Goldsmith argues, "I don't think there is anything to invest. I think the solutions are already there. The people who lived in the valleys of India for 2,000 years are likely to know how to farm the land. The idea of an American graduate coming and teaching them is preposterous and fanciful. I studied irrigation and found that the traditional ways were fine"
Ecology is a way of looking at the world in a subjective and emotional manner-not just as an objective and rational entity.
It involves seeing the world with awe, admiration and self-effacement -and, as something to feel part of, rather than to manipulate.
The tropical rain forest is mankind's lungs. Though the Earth cannot live without the rain forest-or, nature's 'automaton' that turns carbon dioxide into oxygen-one alarming fact is palpable. About 30,000 hectares of rain forest are destroyed practically each day by burning to making way for beef farmers and fields for arable agriculturists; and, by felling to obtain wood as raw material, or fuel, and to smelt ore, construct roads and dams.
In its totality, this 'devilmay-care' destruction amounts to a phenomenal loss of 200,000 square kilometres annually - enough to 'suffocate' Mother Earth.
To pick another example.
The depletion of amphibious species across the world. Amphibians are monitors of our environment.
They are, however, vulnerable to a host of influences - primarily because they are not protected by scales as fish are. This isn't all. Habitat destruction, massive logging operations, agriculture, widespread industrialisation, automobile pollution, acid rain, pesticides and chemical abuse are also the extended causes for their dwindling population. Yet another common analogy is: no trees, no tree frogs. Of the 3,000-odd known species of amphibians in the world, a few may be doing well. The inference is clear: the frog is an ecological touchstone. A requiem to its existence could possibly set a good number of poorly understood dominoes tumbling.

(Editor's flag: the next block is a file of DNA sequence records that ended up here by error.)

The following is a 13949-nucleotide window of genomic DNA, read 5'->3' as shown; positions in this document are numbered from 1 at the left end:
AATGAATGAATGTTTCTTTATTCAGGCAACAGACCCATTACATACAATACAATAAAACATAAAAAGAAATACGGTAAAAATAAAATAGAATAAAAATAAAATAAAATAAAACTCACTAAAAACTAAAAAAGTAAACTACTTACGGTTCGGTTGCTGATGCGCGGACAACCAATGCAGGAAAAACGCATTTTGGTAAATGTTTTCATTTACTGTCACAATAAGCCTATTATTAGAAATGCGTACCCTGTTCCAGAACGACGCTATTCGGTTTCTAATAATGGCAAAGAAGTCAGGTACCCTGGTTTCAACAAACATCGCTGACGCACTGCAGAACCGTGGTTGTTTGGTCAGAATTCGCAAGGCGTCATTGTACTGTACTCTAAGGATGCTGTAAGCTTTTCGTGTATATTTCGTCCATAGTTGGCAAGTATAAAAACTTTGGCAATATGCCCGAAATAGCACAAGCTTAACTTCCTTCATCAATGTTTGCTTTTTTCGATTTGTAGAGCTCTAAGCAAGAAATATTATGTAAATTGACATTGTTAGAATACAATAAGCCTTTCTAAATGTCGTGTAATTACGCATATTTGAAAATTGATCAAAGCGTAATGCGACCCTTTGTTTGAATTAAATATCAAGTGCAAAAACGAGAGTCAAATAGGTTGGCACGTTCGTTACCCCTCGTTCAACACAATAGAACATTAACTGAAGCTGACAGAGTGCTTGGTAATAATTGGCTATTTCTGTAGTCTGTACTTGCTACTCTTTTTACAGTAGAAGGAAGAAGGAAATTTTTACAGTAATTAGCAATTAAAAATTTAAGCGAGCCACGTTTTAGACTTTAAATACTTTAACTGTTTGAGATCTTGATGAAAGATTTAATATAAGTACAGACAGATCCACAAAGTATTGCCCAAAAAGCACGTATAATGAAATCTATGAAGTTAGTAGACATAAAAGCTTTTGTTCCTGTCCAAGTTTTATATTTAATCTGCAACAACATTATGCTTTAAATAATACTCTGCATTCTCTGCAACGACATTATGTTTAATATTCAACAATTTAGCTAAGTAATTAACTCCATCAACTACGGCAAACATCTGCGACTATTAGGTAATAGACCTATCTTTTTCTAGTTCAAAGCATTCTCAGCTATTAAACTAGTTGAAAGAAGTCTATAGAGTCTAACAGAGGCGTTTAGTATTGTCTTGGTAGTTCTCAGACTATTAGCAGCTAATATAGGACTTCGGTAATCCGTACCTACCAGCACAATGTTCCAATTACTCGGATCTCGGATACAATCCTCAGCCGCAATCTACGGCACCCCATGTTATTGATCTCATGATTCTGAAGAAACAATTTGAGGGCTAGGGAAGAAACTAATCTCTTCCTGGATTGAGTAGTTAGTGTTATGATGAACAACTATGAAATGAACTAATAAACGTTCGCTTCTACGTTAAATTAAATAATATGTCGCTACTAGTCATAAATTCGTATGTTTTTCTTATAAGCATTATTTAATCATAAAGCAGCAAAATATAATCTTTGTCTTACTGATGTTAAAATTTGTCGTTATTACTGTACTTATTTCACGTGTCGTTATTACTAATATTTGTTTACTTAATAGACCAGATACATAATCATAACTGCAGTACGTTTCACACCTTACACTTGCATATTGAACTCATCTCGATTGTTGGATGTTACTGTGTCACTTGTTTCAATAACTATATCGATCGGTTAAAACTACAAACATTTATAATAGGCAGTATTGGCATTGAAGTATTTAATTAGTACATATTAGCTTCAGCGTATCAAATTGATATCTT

There are several other problems, too. Of whaling, including a host of scientific experiments on them - in the Antarctica and elsewhere.
This brings us, inevitably, to the two faces of science. One of advance, prosperity and happiness; the other, destruction. It is apparent that ecological deterioration has, indeed, been a definitive outcome of a compelling misconception about the natural world. That it exists in a steady state, under normal circumstances; its sense of balance is disturbed only when people infringe upon its working order.
Hence, the big question.
Are we any wiser with scientific knowledge and advance? Not really. Take for instance, ecological inspiration. It has been proposed that a host of enlightened ideas could be drawn from the sublime principles of ancient civilisations-most notably, the Vedic concept of thought.
This knowledge may also be sought from the traditional, vernacular individual too, whose old commitment, eternal in every emotive way, not just as an objective and rational entity.
It involves seeing the world with wonder, awe, and humility-as something to feel part of, rather than to exploit."